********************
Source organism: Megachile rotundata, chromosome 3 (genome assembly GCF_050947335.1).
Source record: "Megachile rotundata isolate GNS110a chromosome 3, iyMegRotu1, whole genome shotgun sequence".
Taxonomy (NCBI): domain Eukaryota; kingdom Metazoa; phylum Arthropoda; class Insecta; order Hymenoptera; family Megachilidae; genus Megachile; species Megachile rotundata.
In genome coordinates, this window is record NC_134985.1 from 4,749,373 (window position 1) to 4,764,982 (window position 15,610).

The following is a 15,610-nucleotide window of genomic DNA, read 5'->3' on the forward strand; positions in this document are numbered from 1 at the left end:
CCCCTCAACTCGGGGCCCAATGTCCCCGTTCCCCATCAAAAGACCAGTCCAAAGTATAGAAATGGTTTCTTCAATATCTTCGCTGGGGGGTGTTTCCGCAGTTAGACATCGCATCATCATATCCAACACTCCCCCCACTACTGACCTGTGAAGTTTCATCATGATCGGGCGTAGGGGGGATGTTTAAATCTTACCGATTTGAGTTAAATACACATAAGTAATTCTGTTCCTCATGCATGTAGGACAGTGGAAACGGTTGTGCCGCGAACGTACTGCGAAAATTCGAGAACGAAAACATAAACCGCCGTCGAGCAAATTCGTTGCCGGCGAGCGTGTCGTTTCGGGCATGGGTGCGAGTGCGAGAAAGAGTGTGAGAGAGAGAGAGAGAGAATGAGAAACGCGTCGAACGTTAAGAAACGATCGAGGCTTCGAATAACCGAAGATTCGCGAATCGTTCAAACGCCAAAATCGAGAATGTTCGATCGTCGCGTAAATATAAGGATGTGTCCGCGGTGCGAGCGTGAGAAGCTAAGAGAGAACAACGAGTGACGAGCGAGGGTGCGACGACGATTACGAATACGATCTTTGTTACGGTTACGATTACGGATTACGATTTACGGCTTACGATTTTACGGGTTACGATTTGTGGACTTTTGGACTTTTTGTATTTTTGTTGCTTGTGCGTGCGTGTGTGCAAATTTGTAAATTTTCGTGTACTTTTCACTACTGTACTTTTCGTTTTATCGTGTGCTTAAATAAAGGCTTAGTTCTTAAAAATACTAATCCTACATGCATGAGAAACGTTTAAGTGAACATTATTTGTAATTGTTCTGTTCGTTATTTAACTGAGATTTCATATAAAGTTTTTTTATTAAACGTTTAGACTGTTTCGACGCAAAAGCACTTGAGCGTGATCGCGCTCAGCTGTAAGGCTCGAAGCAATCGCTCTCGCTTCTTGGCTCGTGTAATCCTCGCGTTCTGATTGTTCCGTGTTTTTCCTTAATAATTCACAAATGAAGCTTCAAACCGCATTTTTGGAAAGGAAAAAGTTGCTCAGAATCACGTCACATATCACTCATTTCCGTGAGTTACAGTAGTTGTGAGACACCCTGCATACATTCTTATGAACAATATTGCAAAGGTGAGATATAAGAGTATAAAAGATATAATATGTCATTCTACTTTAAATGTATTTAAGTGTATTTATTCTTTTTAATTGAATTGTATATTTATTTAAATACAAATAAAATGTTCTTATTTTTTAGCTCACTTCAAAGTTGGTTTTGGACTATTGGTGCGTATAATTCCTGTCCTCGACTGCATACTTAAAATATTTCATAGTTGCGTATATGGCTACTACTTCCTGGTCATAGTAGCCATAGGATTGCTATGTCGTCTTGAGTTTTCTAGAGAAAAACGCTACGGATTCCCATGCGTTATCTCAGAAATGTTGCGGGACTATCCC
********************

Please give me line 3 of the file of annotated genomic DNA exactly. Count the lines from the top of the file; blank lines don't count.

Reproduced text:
Taxonomy (NCBI): domain Eukaryota; kingdom Metazoa; phylum Arthropoda; class Insecta; order Hymenoptera; family Megachilidae; genus Megachile; species Megachile rotundata.